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My Father

Making the Most of Life He didn't Want

By Gail WyliePublished about a year ago 8 min read
My father as a young man, before his marriage.

It was a night I have never forgotten. I was in world I had never been part of. Careening at high speeds down the highway with four young men from our community, who were drinking as much beer, as fast as they could, between the liquor stores we stopped at on our way back to the city. I was returning to my dorm at the university after celebrating Thanksgiving at home with my parents. I had accepted this ride via my best friend from high school. It wasn’t that I didn’t know everyone in the car. After all, we had all grown up in the same small community. But I had never had the opportunity to be with them in this kind of circumstance. To put it bluntly, I was terrified.

Thankfully, we made it, without an accident. I breathed a sigh of relief as we pulled up in front of my dorm, after dropping off my friend at her residence. As I was about to get out of the car, the men stopped me. All four started talking at once, apologizing for their behavior on the road. They said that this apology was necessary because of my father; that they knew that I didn’t grow up like this, because of him. They claimed that he was the man they respected above all others, because he was so firm in his beliefs. Not only did he share them openly with the community, but he lived them completely and fully for everyone to see. So many, they claimed, put on one show in public and then did the opposite when they thought no one was looking. But not my father. He was someone you count on fully. Someone to respect. This was this first time I had actually looked at my father through the eyes of someone else in a positive way.

The old Oliver tractor, with I am my sisters riding with my Dad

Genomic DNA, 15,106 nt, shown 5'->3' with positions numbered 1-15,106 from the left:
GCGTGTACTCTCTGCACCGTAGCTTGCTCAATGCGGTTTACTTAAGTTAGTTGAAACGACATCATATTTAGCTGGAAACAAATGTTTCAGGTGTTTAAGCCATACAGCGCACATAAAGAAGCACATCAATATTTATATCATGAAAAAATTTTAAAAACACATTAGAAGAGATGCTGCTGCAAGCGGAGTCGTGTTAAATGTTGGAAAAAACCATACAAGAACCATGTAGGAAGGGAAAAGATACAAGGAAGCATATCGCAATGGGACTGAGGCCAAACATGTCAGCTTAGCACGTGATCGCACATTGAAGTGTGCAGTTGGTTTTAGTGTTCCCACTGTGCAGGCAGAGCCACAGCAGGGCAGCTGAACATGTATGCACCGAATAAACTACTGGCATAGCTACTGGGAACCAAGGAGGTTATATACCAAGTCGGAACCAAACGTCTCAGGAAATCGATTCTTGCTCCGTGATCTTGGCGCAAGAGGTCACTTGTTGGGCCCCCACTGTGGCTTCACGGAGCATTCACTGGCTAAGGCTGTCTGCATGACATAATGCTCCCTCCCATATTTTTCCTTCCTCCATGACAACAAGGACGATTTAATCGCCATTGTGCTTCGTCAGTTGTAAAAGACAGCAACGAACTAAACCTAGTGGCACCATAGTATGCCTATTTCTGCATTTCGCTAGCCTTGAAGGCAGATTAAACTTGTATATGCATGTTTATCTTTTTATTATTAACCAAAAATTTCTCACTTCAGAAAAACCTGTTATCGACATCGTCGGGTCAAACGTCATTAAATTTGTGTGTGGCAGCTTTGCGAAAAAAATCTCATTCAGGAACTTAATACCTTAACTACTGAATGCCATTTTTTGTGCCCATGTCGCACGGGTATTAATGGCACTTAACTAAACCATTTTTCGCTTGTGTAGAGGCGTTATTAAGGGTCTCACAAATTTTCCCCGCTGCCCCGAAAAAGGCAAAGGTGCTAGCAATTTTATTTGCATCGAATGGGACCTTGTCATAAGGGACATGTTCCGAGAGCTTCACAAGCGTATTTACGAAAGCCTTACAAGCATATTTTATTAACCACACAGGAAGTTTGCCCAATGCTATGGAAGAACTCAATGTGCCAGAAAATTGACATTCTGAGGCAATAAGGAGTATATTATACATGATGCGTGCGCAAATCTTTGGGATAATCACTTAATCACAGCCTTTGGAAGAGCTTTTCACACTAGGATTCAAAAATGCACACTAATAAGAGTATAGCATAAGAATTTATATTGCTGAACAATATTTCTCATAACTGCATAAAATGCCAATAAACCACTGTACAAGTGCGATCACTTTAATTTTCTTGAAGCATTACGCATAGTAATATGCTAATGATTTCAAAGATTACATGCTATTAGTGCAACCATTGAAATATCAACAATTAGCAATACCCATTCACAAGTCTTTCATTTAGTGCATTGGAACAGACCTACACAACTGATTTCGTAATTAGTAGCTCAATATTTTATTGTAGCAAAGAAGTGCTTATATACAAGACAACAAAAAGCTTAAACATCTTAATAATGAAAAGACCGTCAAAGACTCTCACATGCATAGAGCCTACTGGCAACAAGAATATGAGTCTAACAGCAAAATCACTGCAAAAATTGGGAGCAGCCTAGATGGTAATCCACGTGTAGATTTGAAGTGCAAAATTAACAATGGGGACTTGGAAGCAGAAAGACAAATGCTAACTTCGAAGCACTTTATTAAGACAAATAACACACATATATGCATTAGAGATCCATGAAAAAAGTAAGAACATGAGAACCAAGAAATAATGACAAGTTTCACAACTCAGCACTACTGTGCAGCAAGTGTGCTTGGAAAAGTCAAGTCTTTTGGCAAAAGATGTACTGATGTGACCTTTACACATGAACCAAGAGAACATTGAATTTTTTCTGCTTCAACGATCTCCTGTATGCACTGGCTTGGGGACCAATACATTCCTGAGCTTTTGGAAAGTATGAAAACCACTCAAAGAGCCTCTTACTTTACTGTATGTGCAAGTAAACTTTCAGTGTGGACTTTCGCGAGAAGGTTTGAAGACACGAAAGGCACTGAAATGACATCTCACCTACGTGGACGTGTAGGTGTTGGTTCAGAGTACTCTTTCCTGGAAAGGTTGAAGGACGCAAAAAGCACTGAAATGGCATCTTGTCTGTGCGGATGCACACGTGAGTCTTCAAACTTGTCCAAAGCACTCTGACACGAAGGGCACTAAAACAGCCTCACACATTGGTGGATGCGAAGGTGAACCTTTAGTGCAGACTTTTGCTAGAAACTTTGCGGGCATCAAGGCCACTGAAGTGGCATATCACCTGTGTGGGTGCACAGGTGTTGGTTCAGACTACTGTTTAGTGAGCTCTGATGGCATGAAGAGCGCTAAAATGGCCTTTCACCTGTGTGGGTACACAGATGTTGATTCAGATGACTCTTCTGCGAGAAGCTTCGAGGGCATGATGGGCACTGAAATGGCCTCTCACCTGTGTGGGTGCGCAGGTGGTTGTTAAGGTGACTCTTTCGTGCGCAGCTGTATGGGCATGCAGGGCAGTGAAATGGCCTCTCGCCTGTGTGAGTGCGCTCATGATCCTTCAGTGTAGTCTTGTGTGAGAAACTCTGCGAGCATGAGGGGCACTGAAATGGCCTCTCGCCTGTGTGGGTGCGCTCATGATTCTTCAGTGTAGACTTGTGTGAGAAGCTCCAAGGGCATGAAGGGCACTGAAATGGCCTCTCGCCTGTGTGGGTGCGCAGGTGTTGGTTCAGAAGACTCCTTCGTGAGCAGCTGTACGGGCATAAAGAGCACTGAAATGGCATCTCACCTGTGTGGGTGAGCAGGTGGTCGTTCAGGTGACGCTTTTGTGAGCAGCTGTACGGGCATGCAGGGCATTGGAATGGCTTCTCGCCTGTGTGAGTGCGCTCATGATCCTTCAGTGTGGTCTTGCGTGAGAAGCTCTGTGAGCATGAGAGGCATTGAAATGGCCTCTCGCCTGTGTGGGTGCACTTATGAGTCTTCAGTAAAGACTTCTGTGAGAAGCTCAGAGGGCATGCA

You see, my father was never considered a success, not only in the community we grew up in, but also in my extended family, where the amount of money one had was the major measuring stick. He was born on a homestead in the north, the oldest of two children. He remained on that homestead for the majority of his life, taking over the farm while we were children and sticking it out until we had all graduated from high school and left home. But my father was never a farmer at heart. Yes, he did the job, raised the crops, tended to the animals and managed to keep the family financially afloat throughout all those years. But it wasn’t the life he wanted to live. Instead, he was carrying on his mother’s dream as landowner. He did his best for all of us without complaint. I am sure it wasn’t easy for him.

The local reserve army of our region.

My father came of age during World War II. One of the major disappointments in his life was that he was not allowed to become a soldier and go to Europe to fight. As the only son of a farmer, he was expected to stay home and raise wheat, something that happened on every farm throughout our country. The world had to be fed. One son had to stay home. However, he was allowed join the reserve, a group designated to protect Canada, if the war ever reached us. They trained in the winter, when the fields lay idle. He claimed it was one of the best parts of his life.

Dad as a volunteer Viking in a community parade.

This was because my father knew that he was on earth to serve mankind and he talked about this with us children, long before it became a popular topic of discussion. He was servant of others in all sorts of ways; not only looking after my mother, us children, and his parents but also neighbors and the community we lived in as a volunteer. He stepped in and farmed alongside a boy who lost his father to hepatitis as a young teen, while the rest of the community turned their backs. He spent hours as a volunteer in the community, working for the co-op, the curling club, the Sons of Norway, the school and the local Church. No job was beneath him. No job to difficult to try. He taught us all the importance of sharing our talents with others.